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Browns fire Shurmur, Heckert

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By PFW staff

The Browns fired head coach Pat Shurmur and GM Tom Heckert, the team announced Monday.

Cleveland finished the season 5-11 after Sunday’s loss to the Steelers, its fifth season in a row with five wins or fewer. Shurmur finishes his two seasons as the Browns’ head coach with a record of 9-23. Heckert was the GM for the past three seasons.

New owner Jimmy Haslam and CEO Joe Banner were expected to clean house, and it was reported Saturday night that the decisions would come down on Monday. Haslam bought the team in August and Banner, the former Eagles executive, took his post in October. The following are statements from Banner, Haslam, Heckert and Shurmur, as released by the club.

“We felt that these moves were in the best interests of the Cleveland Browns and our future,” said Haslam. “I enjoyed getting to know Tom and Pat over the past several months, and want to thank them, not just for their contributions to the Browns, but also the insight they were able to provide. They are both fine men and hope they have the best of success as they move forward with their careers.”

Banner: “This decision was not an easy one because of my relationship with Tom and Pat and the fact that they are both quality people. Ultimately our objective is to put together an organization that will be the best at everything we do. On the field, our only goal is trying to win championships. I have a great deal of respect for Tom and Pat, and I want to wish them and their families nothing but the best.”

Heckert: “I leave the Browns feeling very good about many of the things we accomplished here and the direction in which I believe this team is headed. Having been around this franchise growing up, I was really excited for the opportunity to come here three years ago, and I want to thank Randy Lerner and Mike Holmgren for making that possible. I also want to acknowledge many of the hard-working people in the Browns organization, especially our player personnel staff, who are outstanding at what they do and supported me immensely in my role. I wish the team nothing but the best as they move forward.”

Shurmur: “I am extremely proud of the players on this team, who I felt made tremendous strides and helped to make the Cleveland Browns relevant again. I want to thank them, as well as my entire coaching staff for making the past two years enjoyable. My coaches are outstanding teachers and even better men. They helped me lead these players through a unique time of transition. This group of players will achieve success soon, and there will be a part of me that will feel very good when that happens.

“I want to thank Randy Lerner, Mike Holmgren and Tom Heckert for bringing me in and having the faith in me to lead this football team. I am disappointed that we did not win more games, but I do know the Browns are on their way to becoming a consistent winner. I appreciated the time spent with Jimmy (Haslam) and Joe (Banner), and wish them all the best as they provide a new vision for the Cleveland Browns.”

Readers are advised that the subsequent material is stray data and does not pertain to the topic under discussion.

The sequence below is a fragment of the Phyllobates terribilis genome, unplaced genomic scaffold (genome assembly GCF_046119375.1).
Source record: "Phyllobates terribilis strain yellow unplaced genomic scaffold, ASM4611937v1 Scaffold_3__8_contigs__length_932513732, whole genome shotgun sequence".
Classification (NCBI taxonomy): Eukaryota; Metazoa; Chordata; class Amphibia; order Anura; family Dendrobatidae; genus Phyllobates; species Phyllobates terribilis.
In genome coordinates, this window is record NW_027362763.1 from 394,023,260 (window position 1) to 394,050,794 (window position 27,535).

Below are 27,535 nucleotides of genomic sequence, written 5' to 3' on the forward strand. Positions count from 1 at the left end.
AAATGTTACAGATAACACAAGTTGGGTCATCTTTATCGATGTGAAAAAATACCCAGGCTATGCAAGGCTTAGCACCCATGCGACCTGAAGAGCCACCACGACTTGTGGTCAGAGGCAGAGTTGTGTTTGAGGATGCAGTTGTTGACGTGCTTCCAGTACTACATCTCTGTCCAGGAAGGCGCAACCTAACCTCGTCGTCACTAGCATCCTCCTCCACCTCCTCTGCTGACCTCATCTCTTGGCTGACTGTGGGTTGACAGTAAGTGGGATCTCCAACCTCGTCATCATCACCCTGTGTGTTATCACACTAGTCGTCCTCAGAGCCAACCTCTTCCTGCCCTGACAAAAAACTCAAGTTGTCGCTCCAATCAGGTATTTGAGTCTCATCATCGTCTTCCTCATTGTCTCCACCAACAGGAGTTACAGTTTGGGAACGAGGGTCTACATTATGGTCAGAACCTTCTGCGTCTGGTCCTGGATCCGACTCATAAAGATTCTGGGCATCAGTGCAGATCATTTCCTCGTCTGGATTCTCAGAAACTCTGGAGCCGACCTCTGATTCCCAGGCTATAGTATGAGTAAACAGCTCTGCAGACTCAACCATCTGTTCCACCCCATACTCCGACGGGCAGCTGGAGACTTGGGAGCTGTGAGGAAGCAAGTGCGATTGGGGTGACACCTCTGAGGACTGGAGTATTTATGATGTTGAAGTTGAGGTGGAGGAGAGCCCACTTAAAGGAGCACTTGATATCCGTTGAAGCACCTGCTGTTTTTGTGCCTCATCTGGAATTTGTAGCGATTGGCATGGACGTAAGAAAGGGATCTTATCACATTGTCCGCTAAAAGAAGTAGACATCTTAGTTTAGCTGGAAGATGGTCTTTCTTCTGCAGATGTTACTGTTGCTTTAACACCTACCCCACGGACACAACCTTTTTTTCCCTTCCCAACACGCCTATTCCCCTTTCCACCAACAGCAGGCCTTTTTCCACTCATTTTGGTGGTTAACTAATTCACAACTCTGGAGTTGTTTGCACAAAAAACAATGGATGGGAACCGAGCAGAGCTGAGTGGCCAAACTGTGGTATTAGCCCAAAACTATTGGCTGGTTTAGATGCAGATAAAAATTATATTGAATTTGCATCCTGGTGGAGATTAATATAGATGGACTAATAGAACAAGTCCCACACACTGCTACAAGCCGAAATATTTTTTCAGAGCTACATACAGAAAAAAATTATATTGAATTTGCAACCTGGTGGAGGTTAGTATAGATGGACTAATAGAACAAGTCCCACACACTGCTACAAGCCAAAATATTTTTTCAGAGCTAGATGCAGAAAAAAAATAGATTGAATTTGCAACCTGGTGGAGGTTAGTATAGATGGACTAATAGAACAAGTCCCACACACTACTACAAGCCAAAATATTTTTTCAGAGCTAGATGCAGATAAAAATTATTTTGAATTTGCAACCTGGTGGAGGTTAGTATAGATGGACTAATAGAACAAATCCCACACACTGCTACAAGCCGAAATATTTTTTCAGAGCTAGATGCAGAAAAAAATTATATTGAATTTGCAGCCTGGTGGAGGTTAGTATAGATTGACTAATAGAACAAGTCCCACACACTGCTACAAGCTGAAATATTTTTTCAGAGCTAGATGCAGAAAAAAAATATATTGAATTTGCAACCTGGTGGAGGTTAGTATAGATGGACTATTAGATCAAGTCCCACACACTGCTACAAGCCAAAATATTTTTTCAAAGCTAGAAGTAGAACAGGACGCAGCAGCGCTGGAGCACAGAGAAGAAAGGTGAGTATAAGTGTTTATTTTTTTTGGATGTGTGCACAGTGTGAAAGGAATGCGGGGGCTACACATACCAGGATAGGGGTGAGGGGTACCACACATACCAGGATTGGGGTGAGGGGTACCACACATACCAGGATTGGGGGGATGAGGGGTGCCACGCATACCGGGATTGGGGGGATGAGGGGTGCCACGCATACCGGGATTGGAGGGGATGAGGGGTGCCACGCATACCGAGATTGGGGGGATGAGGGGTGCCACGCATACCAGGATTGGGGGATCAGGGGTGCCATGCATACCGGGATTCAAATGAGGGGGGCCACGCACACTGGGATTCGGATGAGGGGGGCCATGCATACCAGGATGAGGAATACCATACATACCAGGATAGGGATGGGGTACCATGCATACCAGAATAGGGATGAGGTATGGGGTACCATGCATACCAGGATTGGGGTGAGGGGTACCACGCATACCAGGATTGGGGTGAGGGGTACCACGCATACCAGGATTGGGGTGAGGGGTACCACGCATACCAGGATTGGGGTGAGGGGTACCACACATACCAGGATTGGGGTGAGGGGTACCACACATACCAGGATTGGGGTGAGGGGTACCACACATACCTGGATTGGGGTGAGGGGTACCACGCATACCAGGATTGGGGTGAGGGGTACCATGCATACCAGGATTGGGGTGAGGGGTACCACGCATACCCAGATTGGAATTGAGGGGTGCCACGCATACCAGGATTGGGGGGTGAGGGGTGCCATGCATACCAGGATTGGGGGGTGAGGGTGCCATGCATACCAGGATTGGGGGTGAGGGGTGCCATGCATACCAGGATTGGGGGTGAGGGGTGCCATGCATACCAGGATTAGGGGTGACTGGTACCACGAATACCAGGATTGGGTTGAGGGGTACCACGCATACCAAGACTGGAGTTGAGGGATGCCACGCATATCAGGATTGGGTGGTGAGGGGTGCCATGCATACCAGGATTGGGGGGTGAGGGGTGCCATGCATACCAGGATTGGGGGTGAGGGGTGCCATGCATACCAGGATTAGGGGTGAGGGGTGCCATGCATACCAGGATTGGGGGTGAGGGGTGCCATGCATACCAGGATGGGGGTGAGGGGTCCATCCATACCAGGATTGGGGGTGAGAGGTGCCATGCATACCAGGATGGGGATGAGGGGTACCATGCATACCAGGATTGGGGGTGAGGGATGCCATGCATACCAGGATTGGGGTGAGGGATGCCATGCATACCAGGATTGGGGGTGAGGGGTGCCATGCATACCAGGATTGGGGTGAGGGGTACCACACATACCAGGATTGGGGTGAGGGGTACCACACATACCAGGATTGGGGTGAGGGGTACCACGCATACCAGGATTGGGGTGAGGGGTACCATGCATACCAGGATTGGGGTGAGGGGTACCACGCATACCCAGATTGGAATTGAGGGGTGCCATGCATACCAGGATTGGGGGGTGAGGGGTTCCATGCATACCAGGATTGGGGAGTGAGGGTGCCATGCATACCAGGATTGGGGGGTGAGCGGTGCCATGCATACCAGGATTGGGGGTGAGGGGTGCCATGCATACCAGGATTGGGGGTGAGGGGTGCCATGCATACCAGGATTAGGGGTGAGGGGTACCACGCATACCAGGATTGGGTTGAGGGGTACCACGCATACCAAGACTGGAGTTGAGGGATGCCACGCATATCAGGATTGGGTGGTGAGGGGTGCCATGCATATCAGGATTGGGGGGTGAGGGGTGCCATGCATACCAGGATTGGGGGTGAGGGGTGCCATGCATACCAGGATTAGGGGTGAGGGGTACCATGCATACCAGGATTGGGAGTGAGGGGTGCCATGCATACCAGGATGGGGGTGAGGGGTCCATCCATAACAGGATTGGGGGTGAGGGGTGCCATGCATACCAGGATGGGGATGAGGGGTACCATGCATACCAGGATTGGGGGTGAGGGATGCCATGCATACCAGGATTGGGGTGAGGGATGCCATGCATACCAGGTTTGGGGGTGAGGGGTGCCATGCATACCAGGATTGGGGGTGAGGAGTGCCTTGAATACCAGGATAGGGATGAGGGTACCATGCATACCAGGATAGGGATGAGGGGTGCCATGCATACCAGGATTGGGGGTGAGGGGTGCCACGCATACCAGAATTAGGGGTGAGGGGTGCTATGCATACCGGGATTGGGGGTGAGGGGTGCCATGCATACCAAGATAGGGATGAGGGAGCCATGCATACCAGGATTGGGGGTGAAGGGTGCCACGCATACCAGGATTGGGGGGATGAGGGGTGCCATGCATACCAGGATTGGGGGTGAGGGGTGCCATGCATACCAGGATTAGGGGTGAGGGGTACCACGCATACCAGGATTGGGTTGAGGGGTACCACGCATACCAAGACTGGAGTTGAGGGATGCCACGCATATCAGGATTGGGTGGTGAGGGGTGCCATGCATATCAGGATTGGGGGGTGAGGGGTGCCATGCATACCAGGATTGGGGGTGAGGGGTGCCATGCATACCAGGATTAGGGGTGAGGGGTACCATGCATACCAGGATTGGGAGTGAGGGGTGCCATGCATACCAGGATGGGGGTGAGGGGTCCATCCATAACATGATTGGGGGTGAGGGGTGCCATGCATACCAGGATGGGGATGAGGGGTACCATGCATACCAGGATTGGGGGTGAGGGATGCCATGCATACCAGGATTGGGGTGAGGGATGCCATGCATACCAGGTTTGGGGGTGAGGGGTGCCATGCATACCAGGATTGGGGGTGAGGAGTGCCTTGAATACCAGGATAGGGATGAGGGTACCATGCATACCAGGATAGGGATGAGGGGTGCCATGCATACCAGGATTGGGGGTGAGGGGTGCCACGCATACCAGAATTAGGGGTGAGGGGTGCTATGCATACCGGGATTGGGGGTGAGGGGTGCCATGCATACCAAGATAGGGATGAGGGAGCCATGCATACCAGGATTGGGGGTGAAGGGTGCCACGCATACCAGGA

The way we see it

When news broke that Randy Lerner would be selling the club, Shurmur and Heckert no longer had the luxury of time. Suddenly, head coach and general manager needed their young team to take a big leap forward. Alas, the Browns weren’t ready to make such progress. A slow start left the Browns at the back of the brutal AFC North, and as the weeks passed, it became clear that neither Shurmur nor Heckert was likely to earn a reprieve from the club’s new management team.

Heckert’s biggest accomplishment was turning over the roster. Today, the Browns are one of the youngest teams in the NFL. The Browns’ revamped front office does not have to start from scratch. However, the Browns still have the division’s weakest offense, and it’s unclear whether the new regime will keep QB Brandon Weeden as the starter. Nevertheless, Heckert methodically improved the talent in Cleveland. Should the evaluators replacing him win big with the core of the current roster in place, Heckert’s tenure will be viewed all the more favorably.

In another era, Shurmur might have gotten a third season as head coach. The Browns are a painfully young team, and Shurmur himself surely had some growing to do as a head coach. Were Lerner and team president Mike Holmgren still in charge, Shurmur might have received another chance. Instead, Shurmur exits with a 9-23 record in two seasons in Cleveland. Shurmur’s teams generally played hard, but the wins were too few, and the offense was too punchless. Shurmur occasionally struggled with game management. Here was a coach who could have used more seasoning. Alas, he will not get that chance in Cleveland, which will hire its sixth full-time head coach since 1999. 

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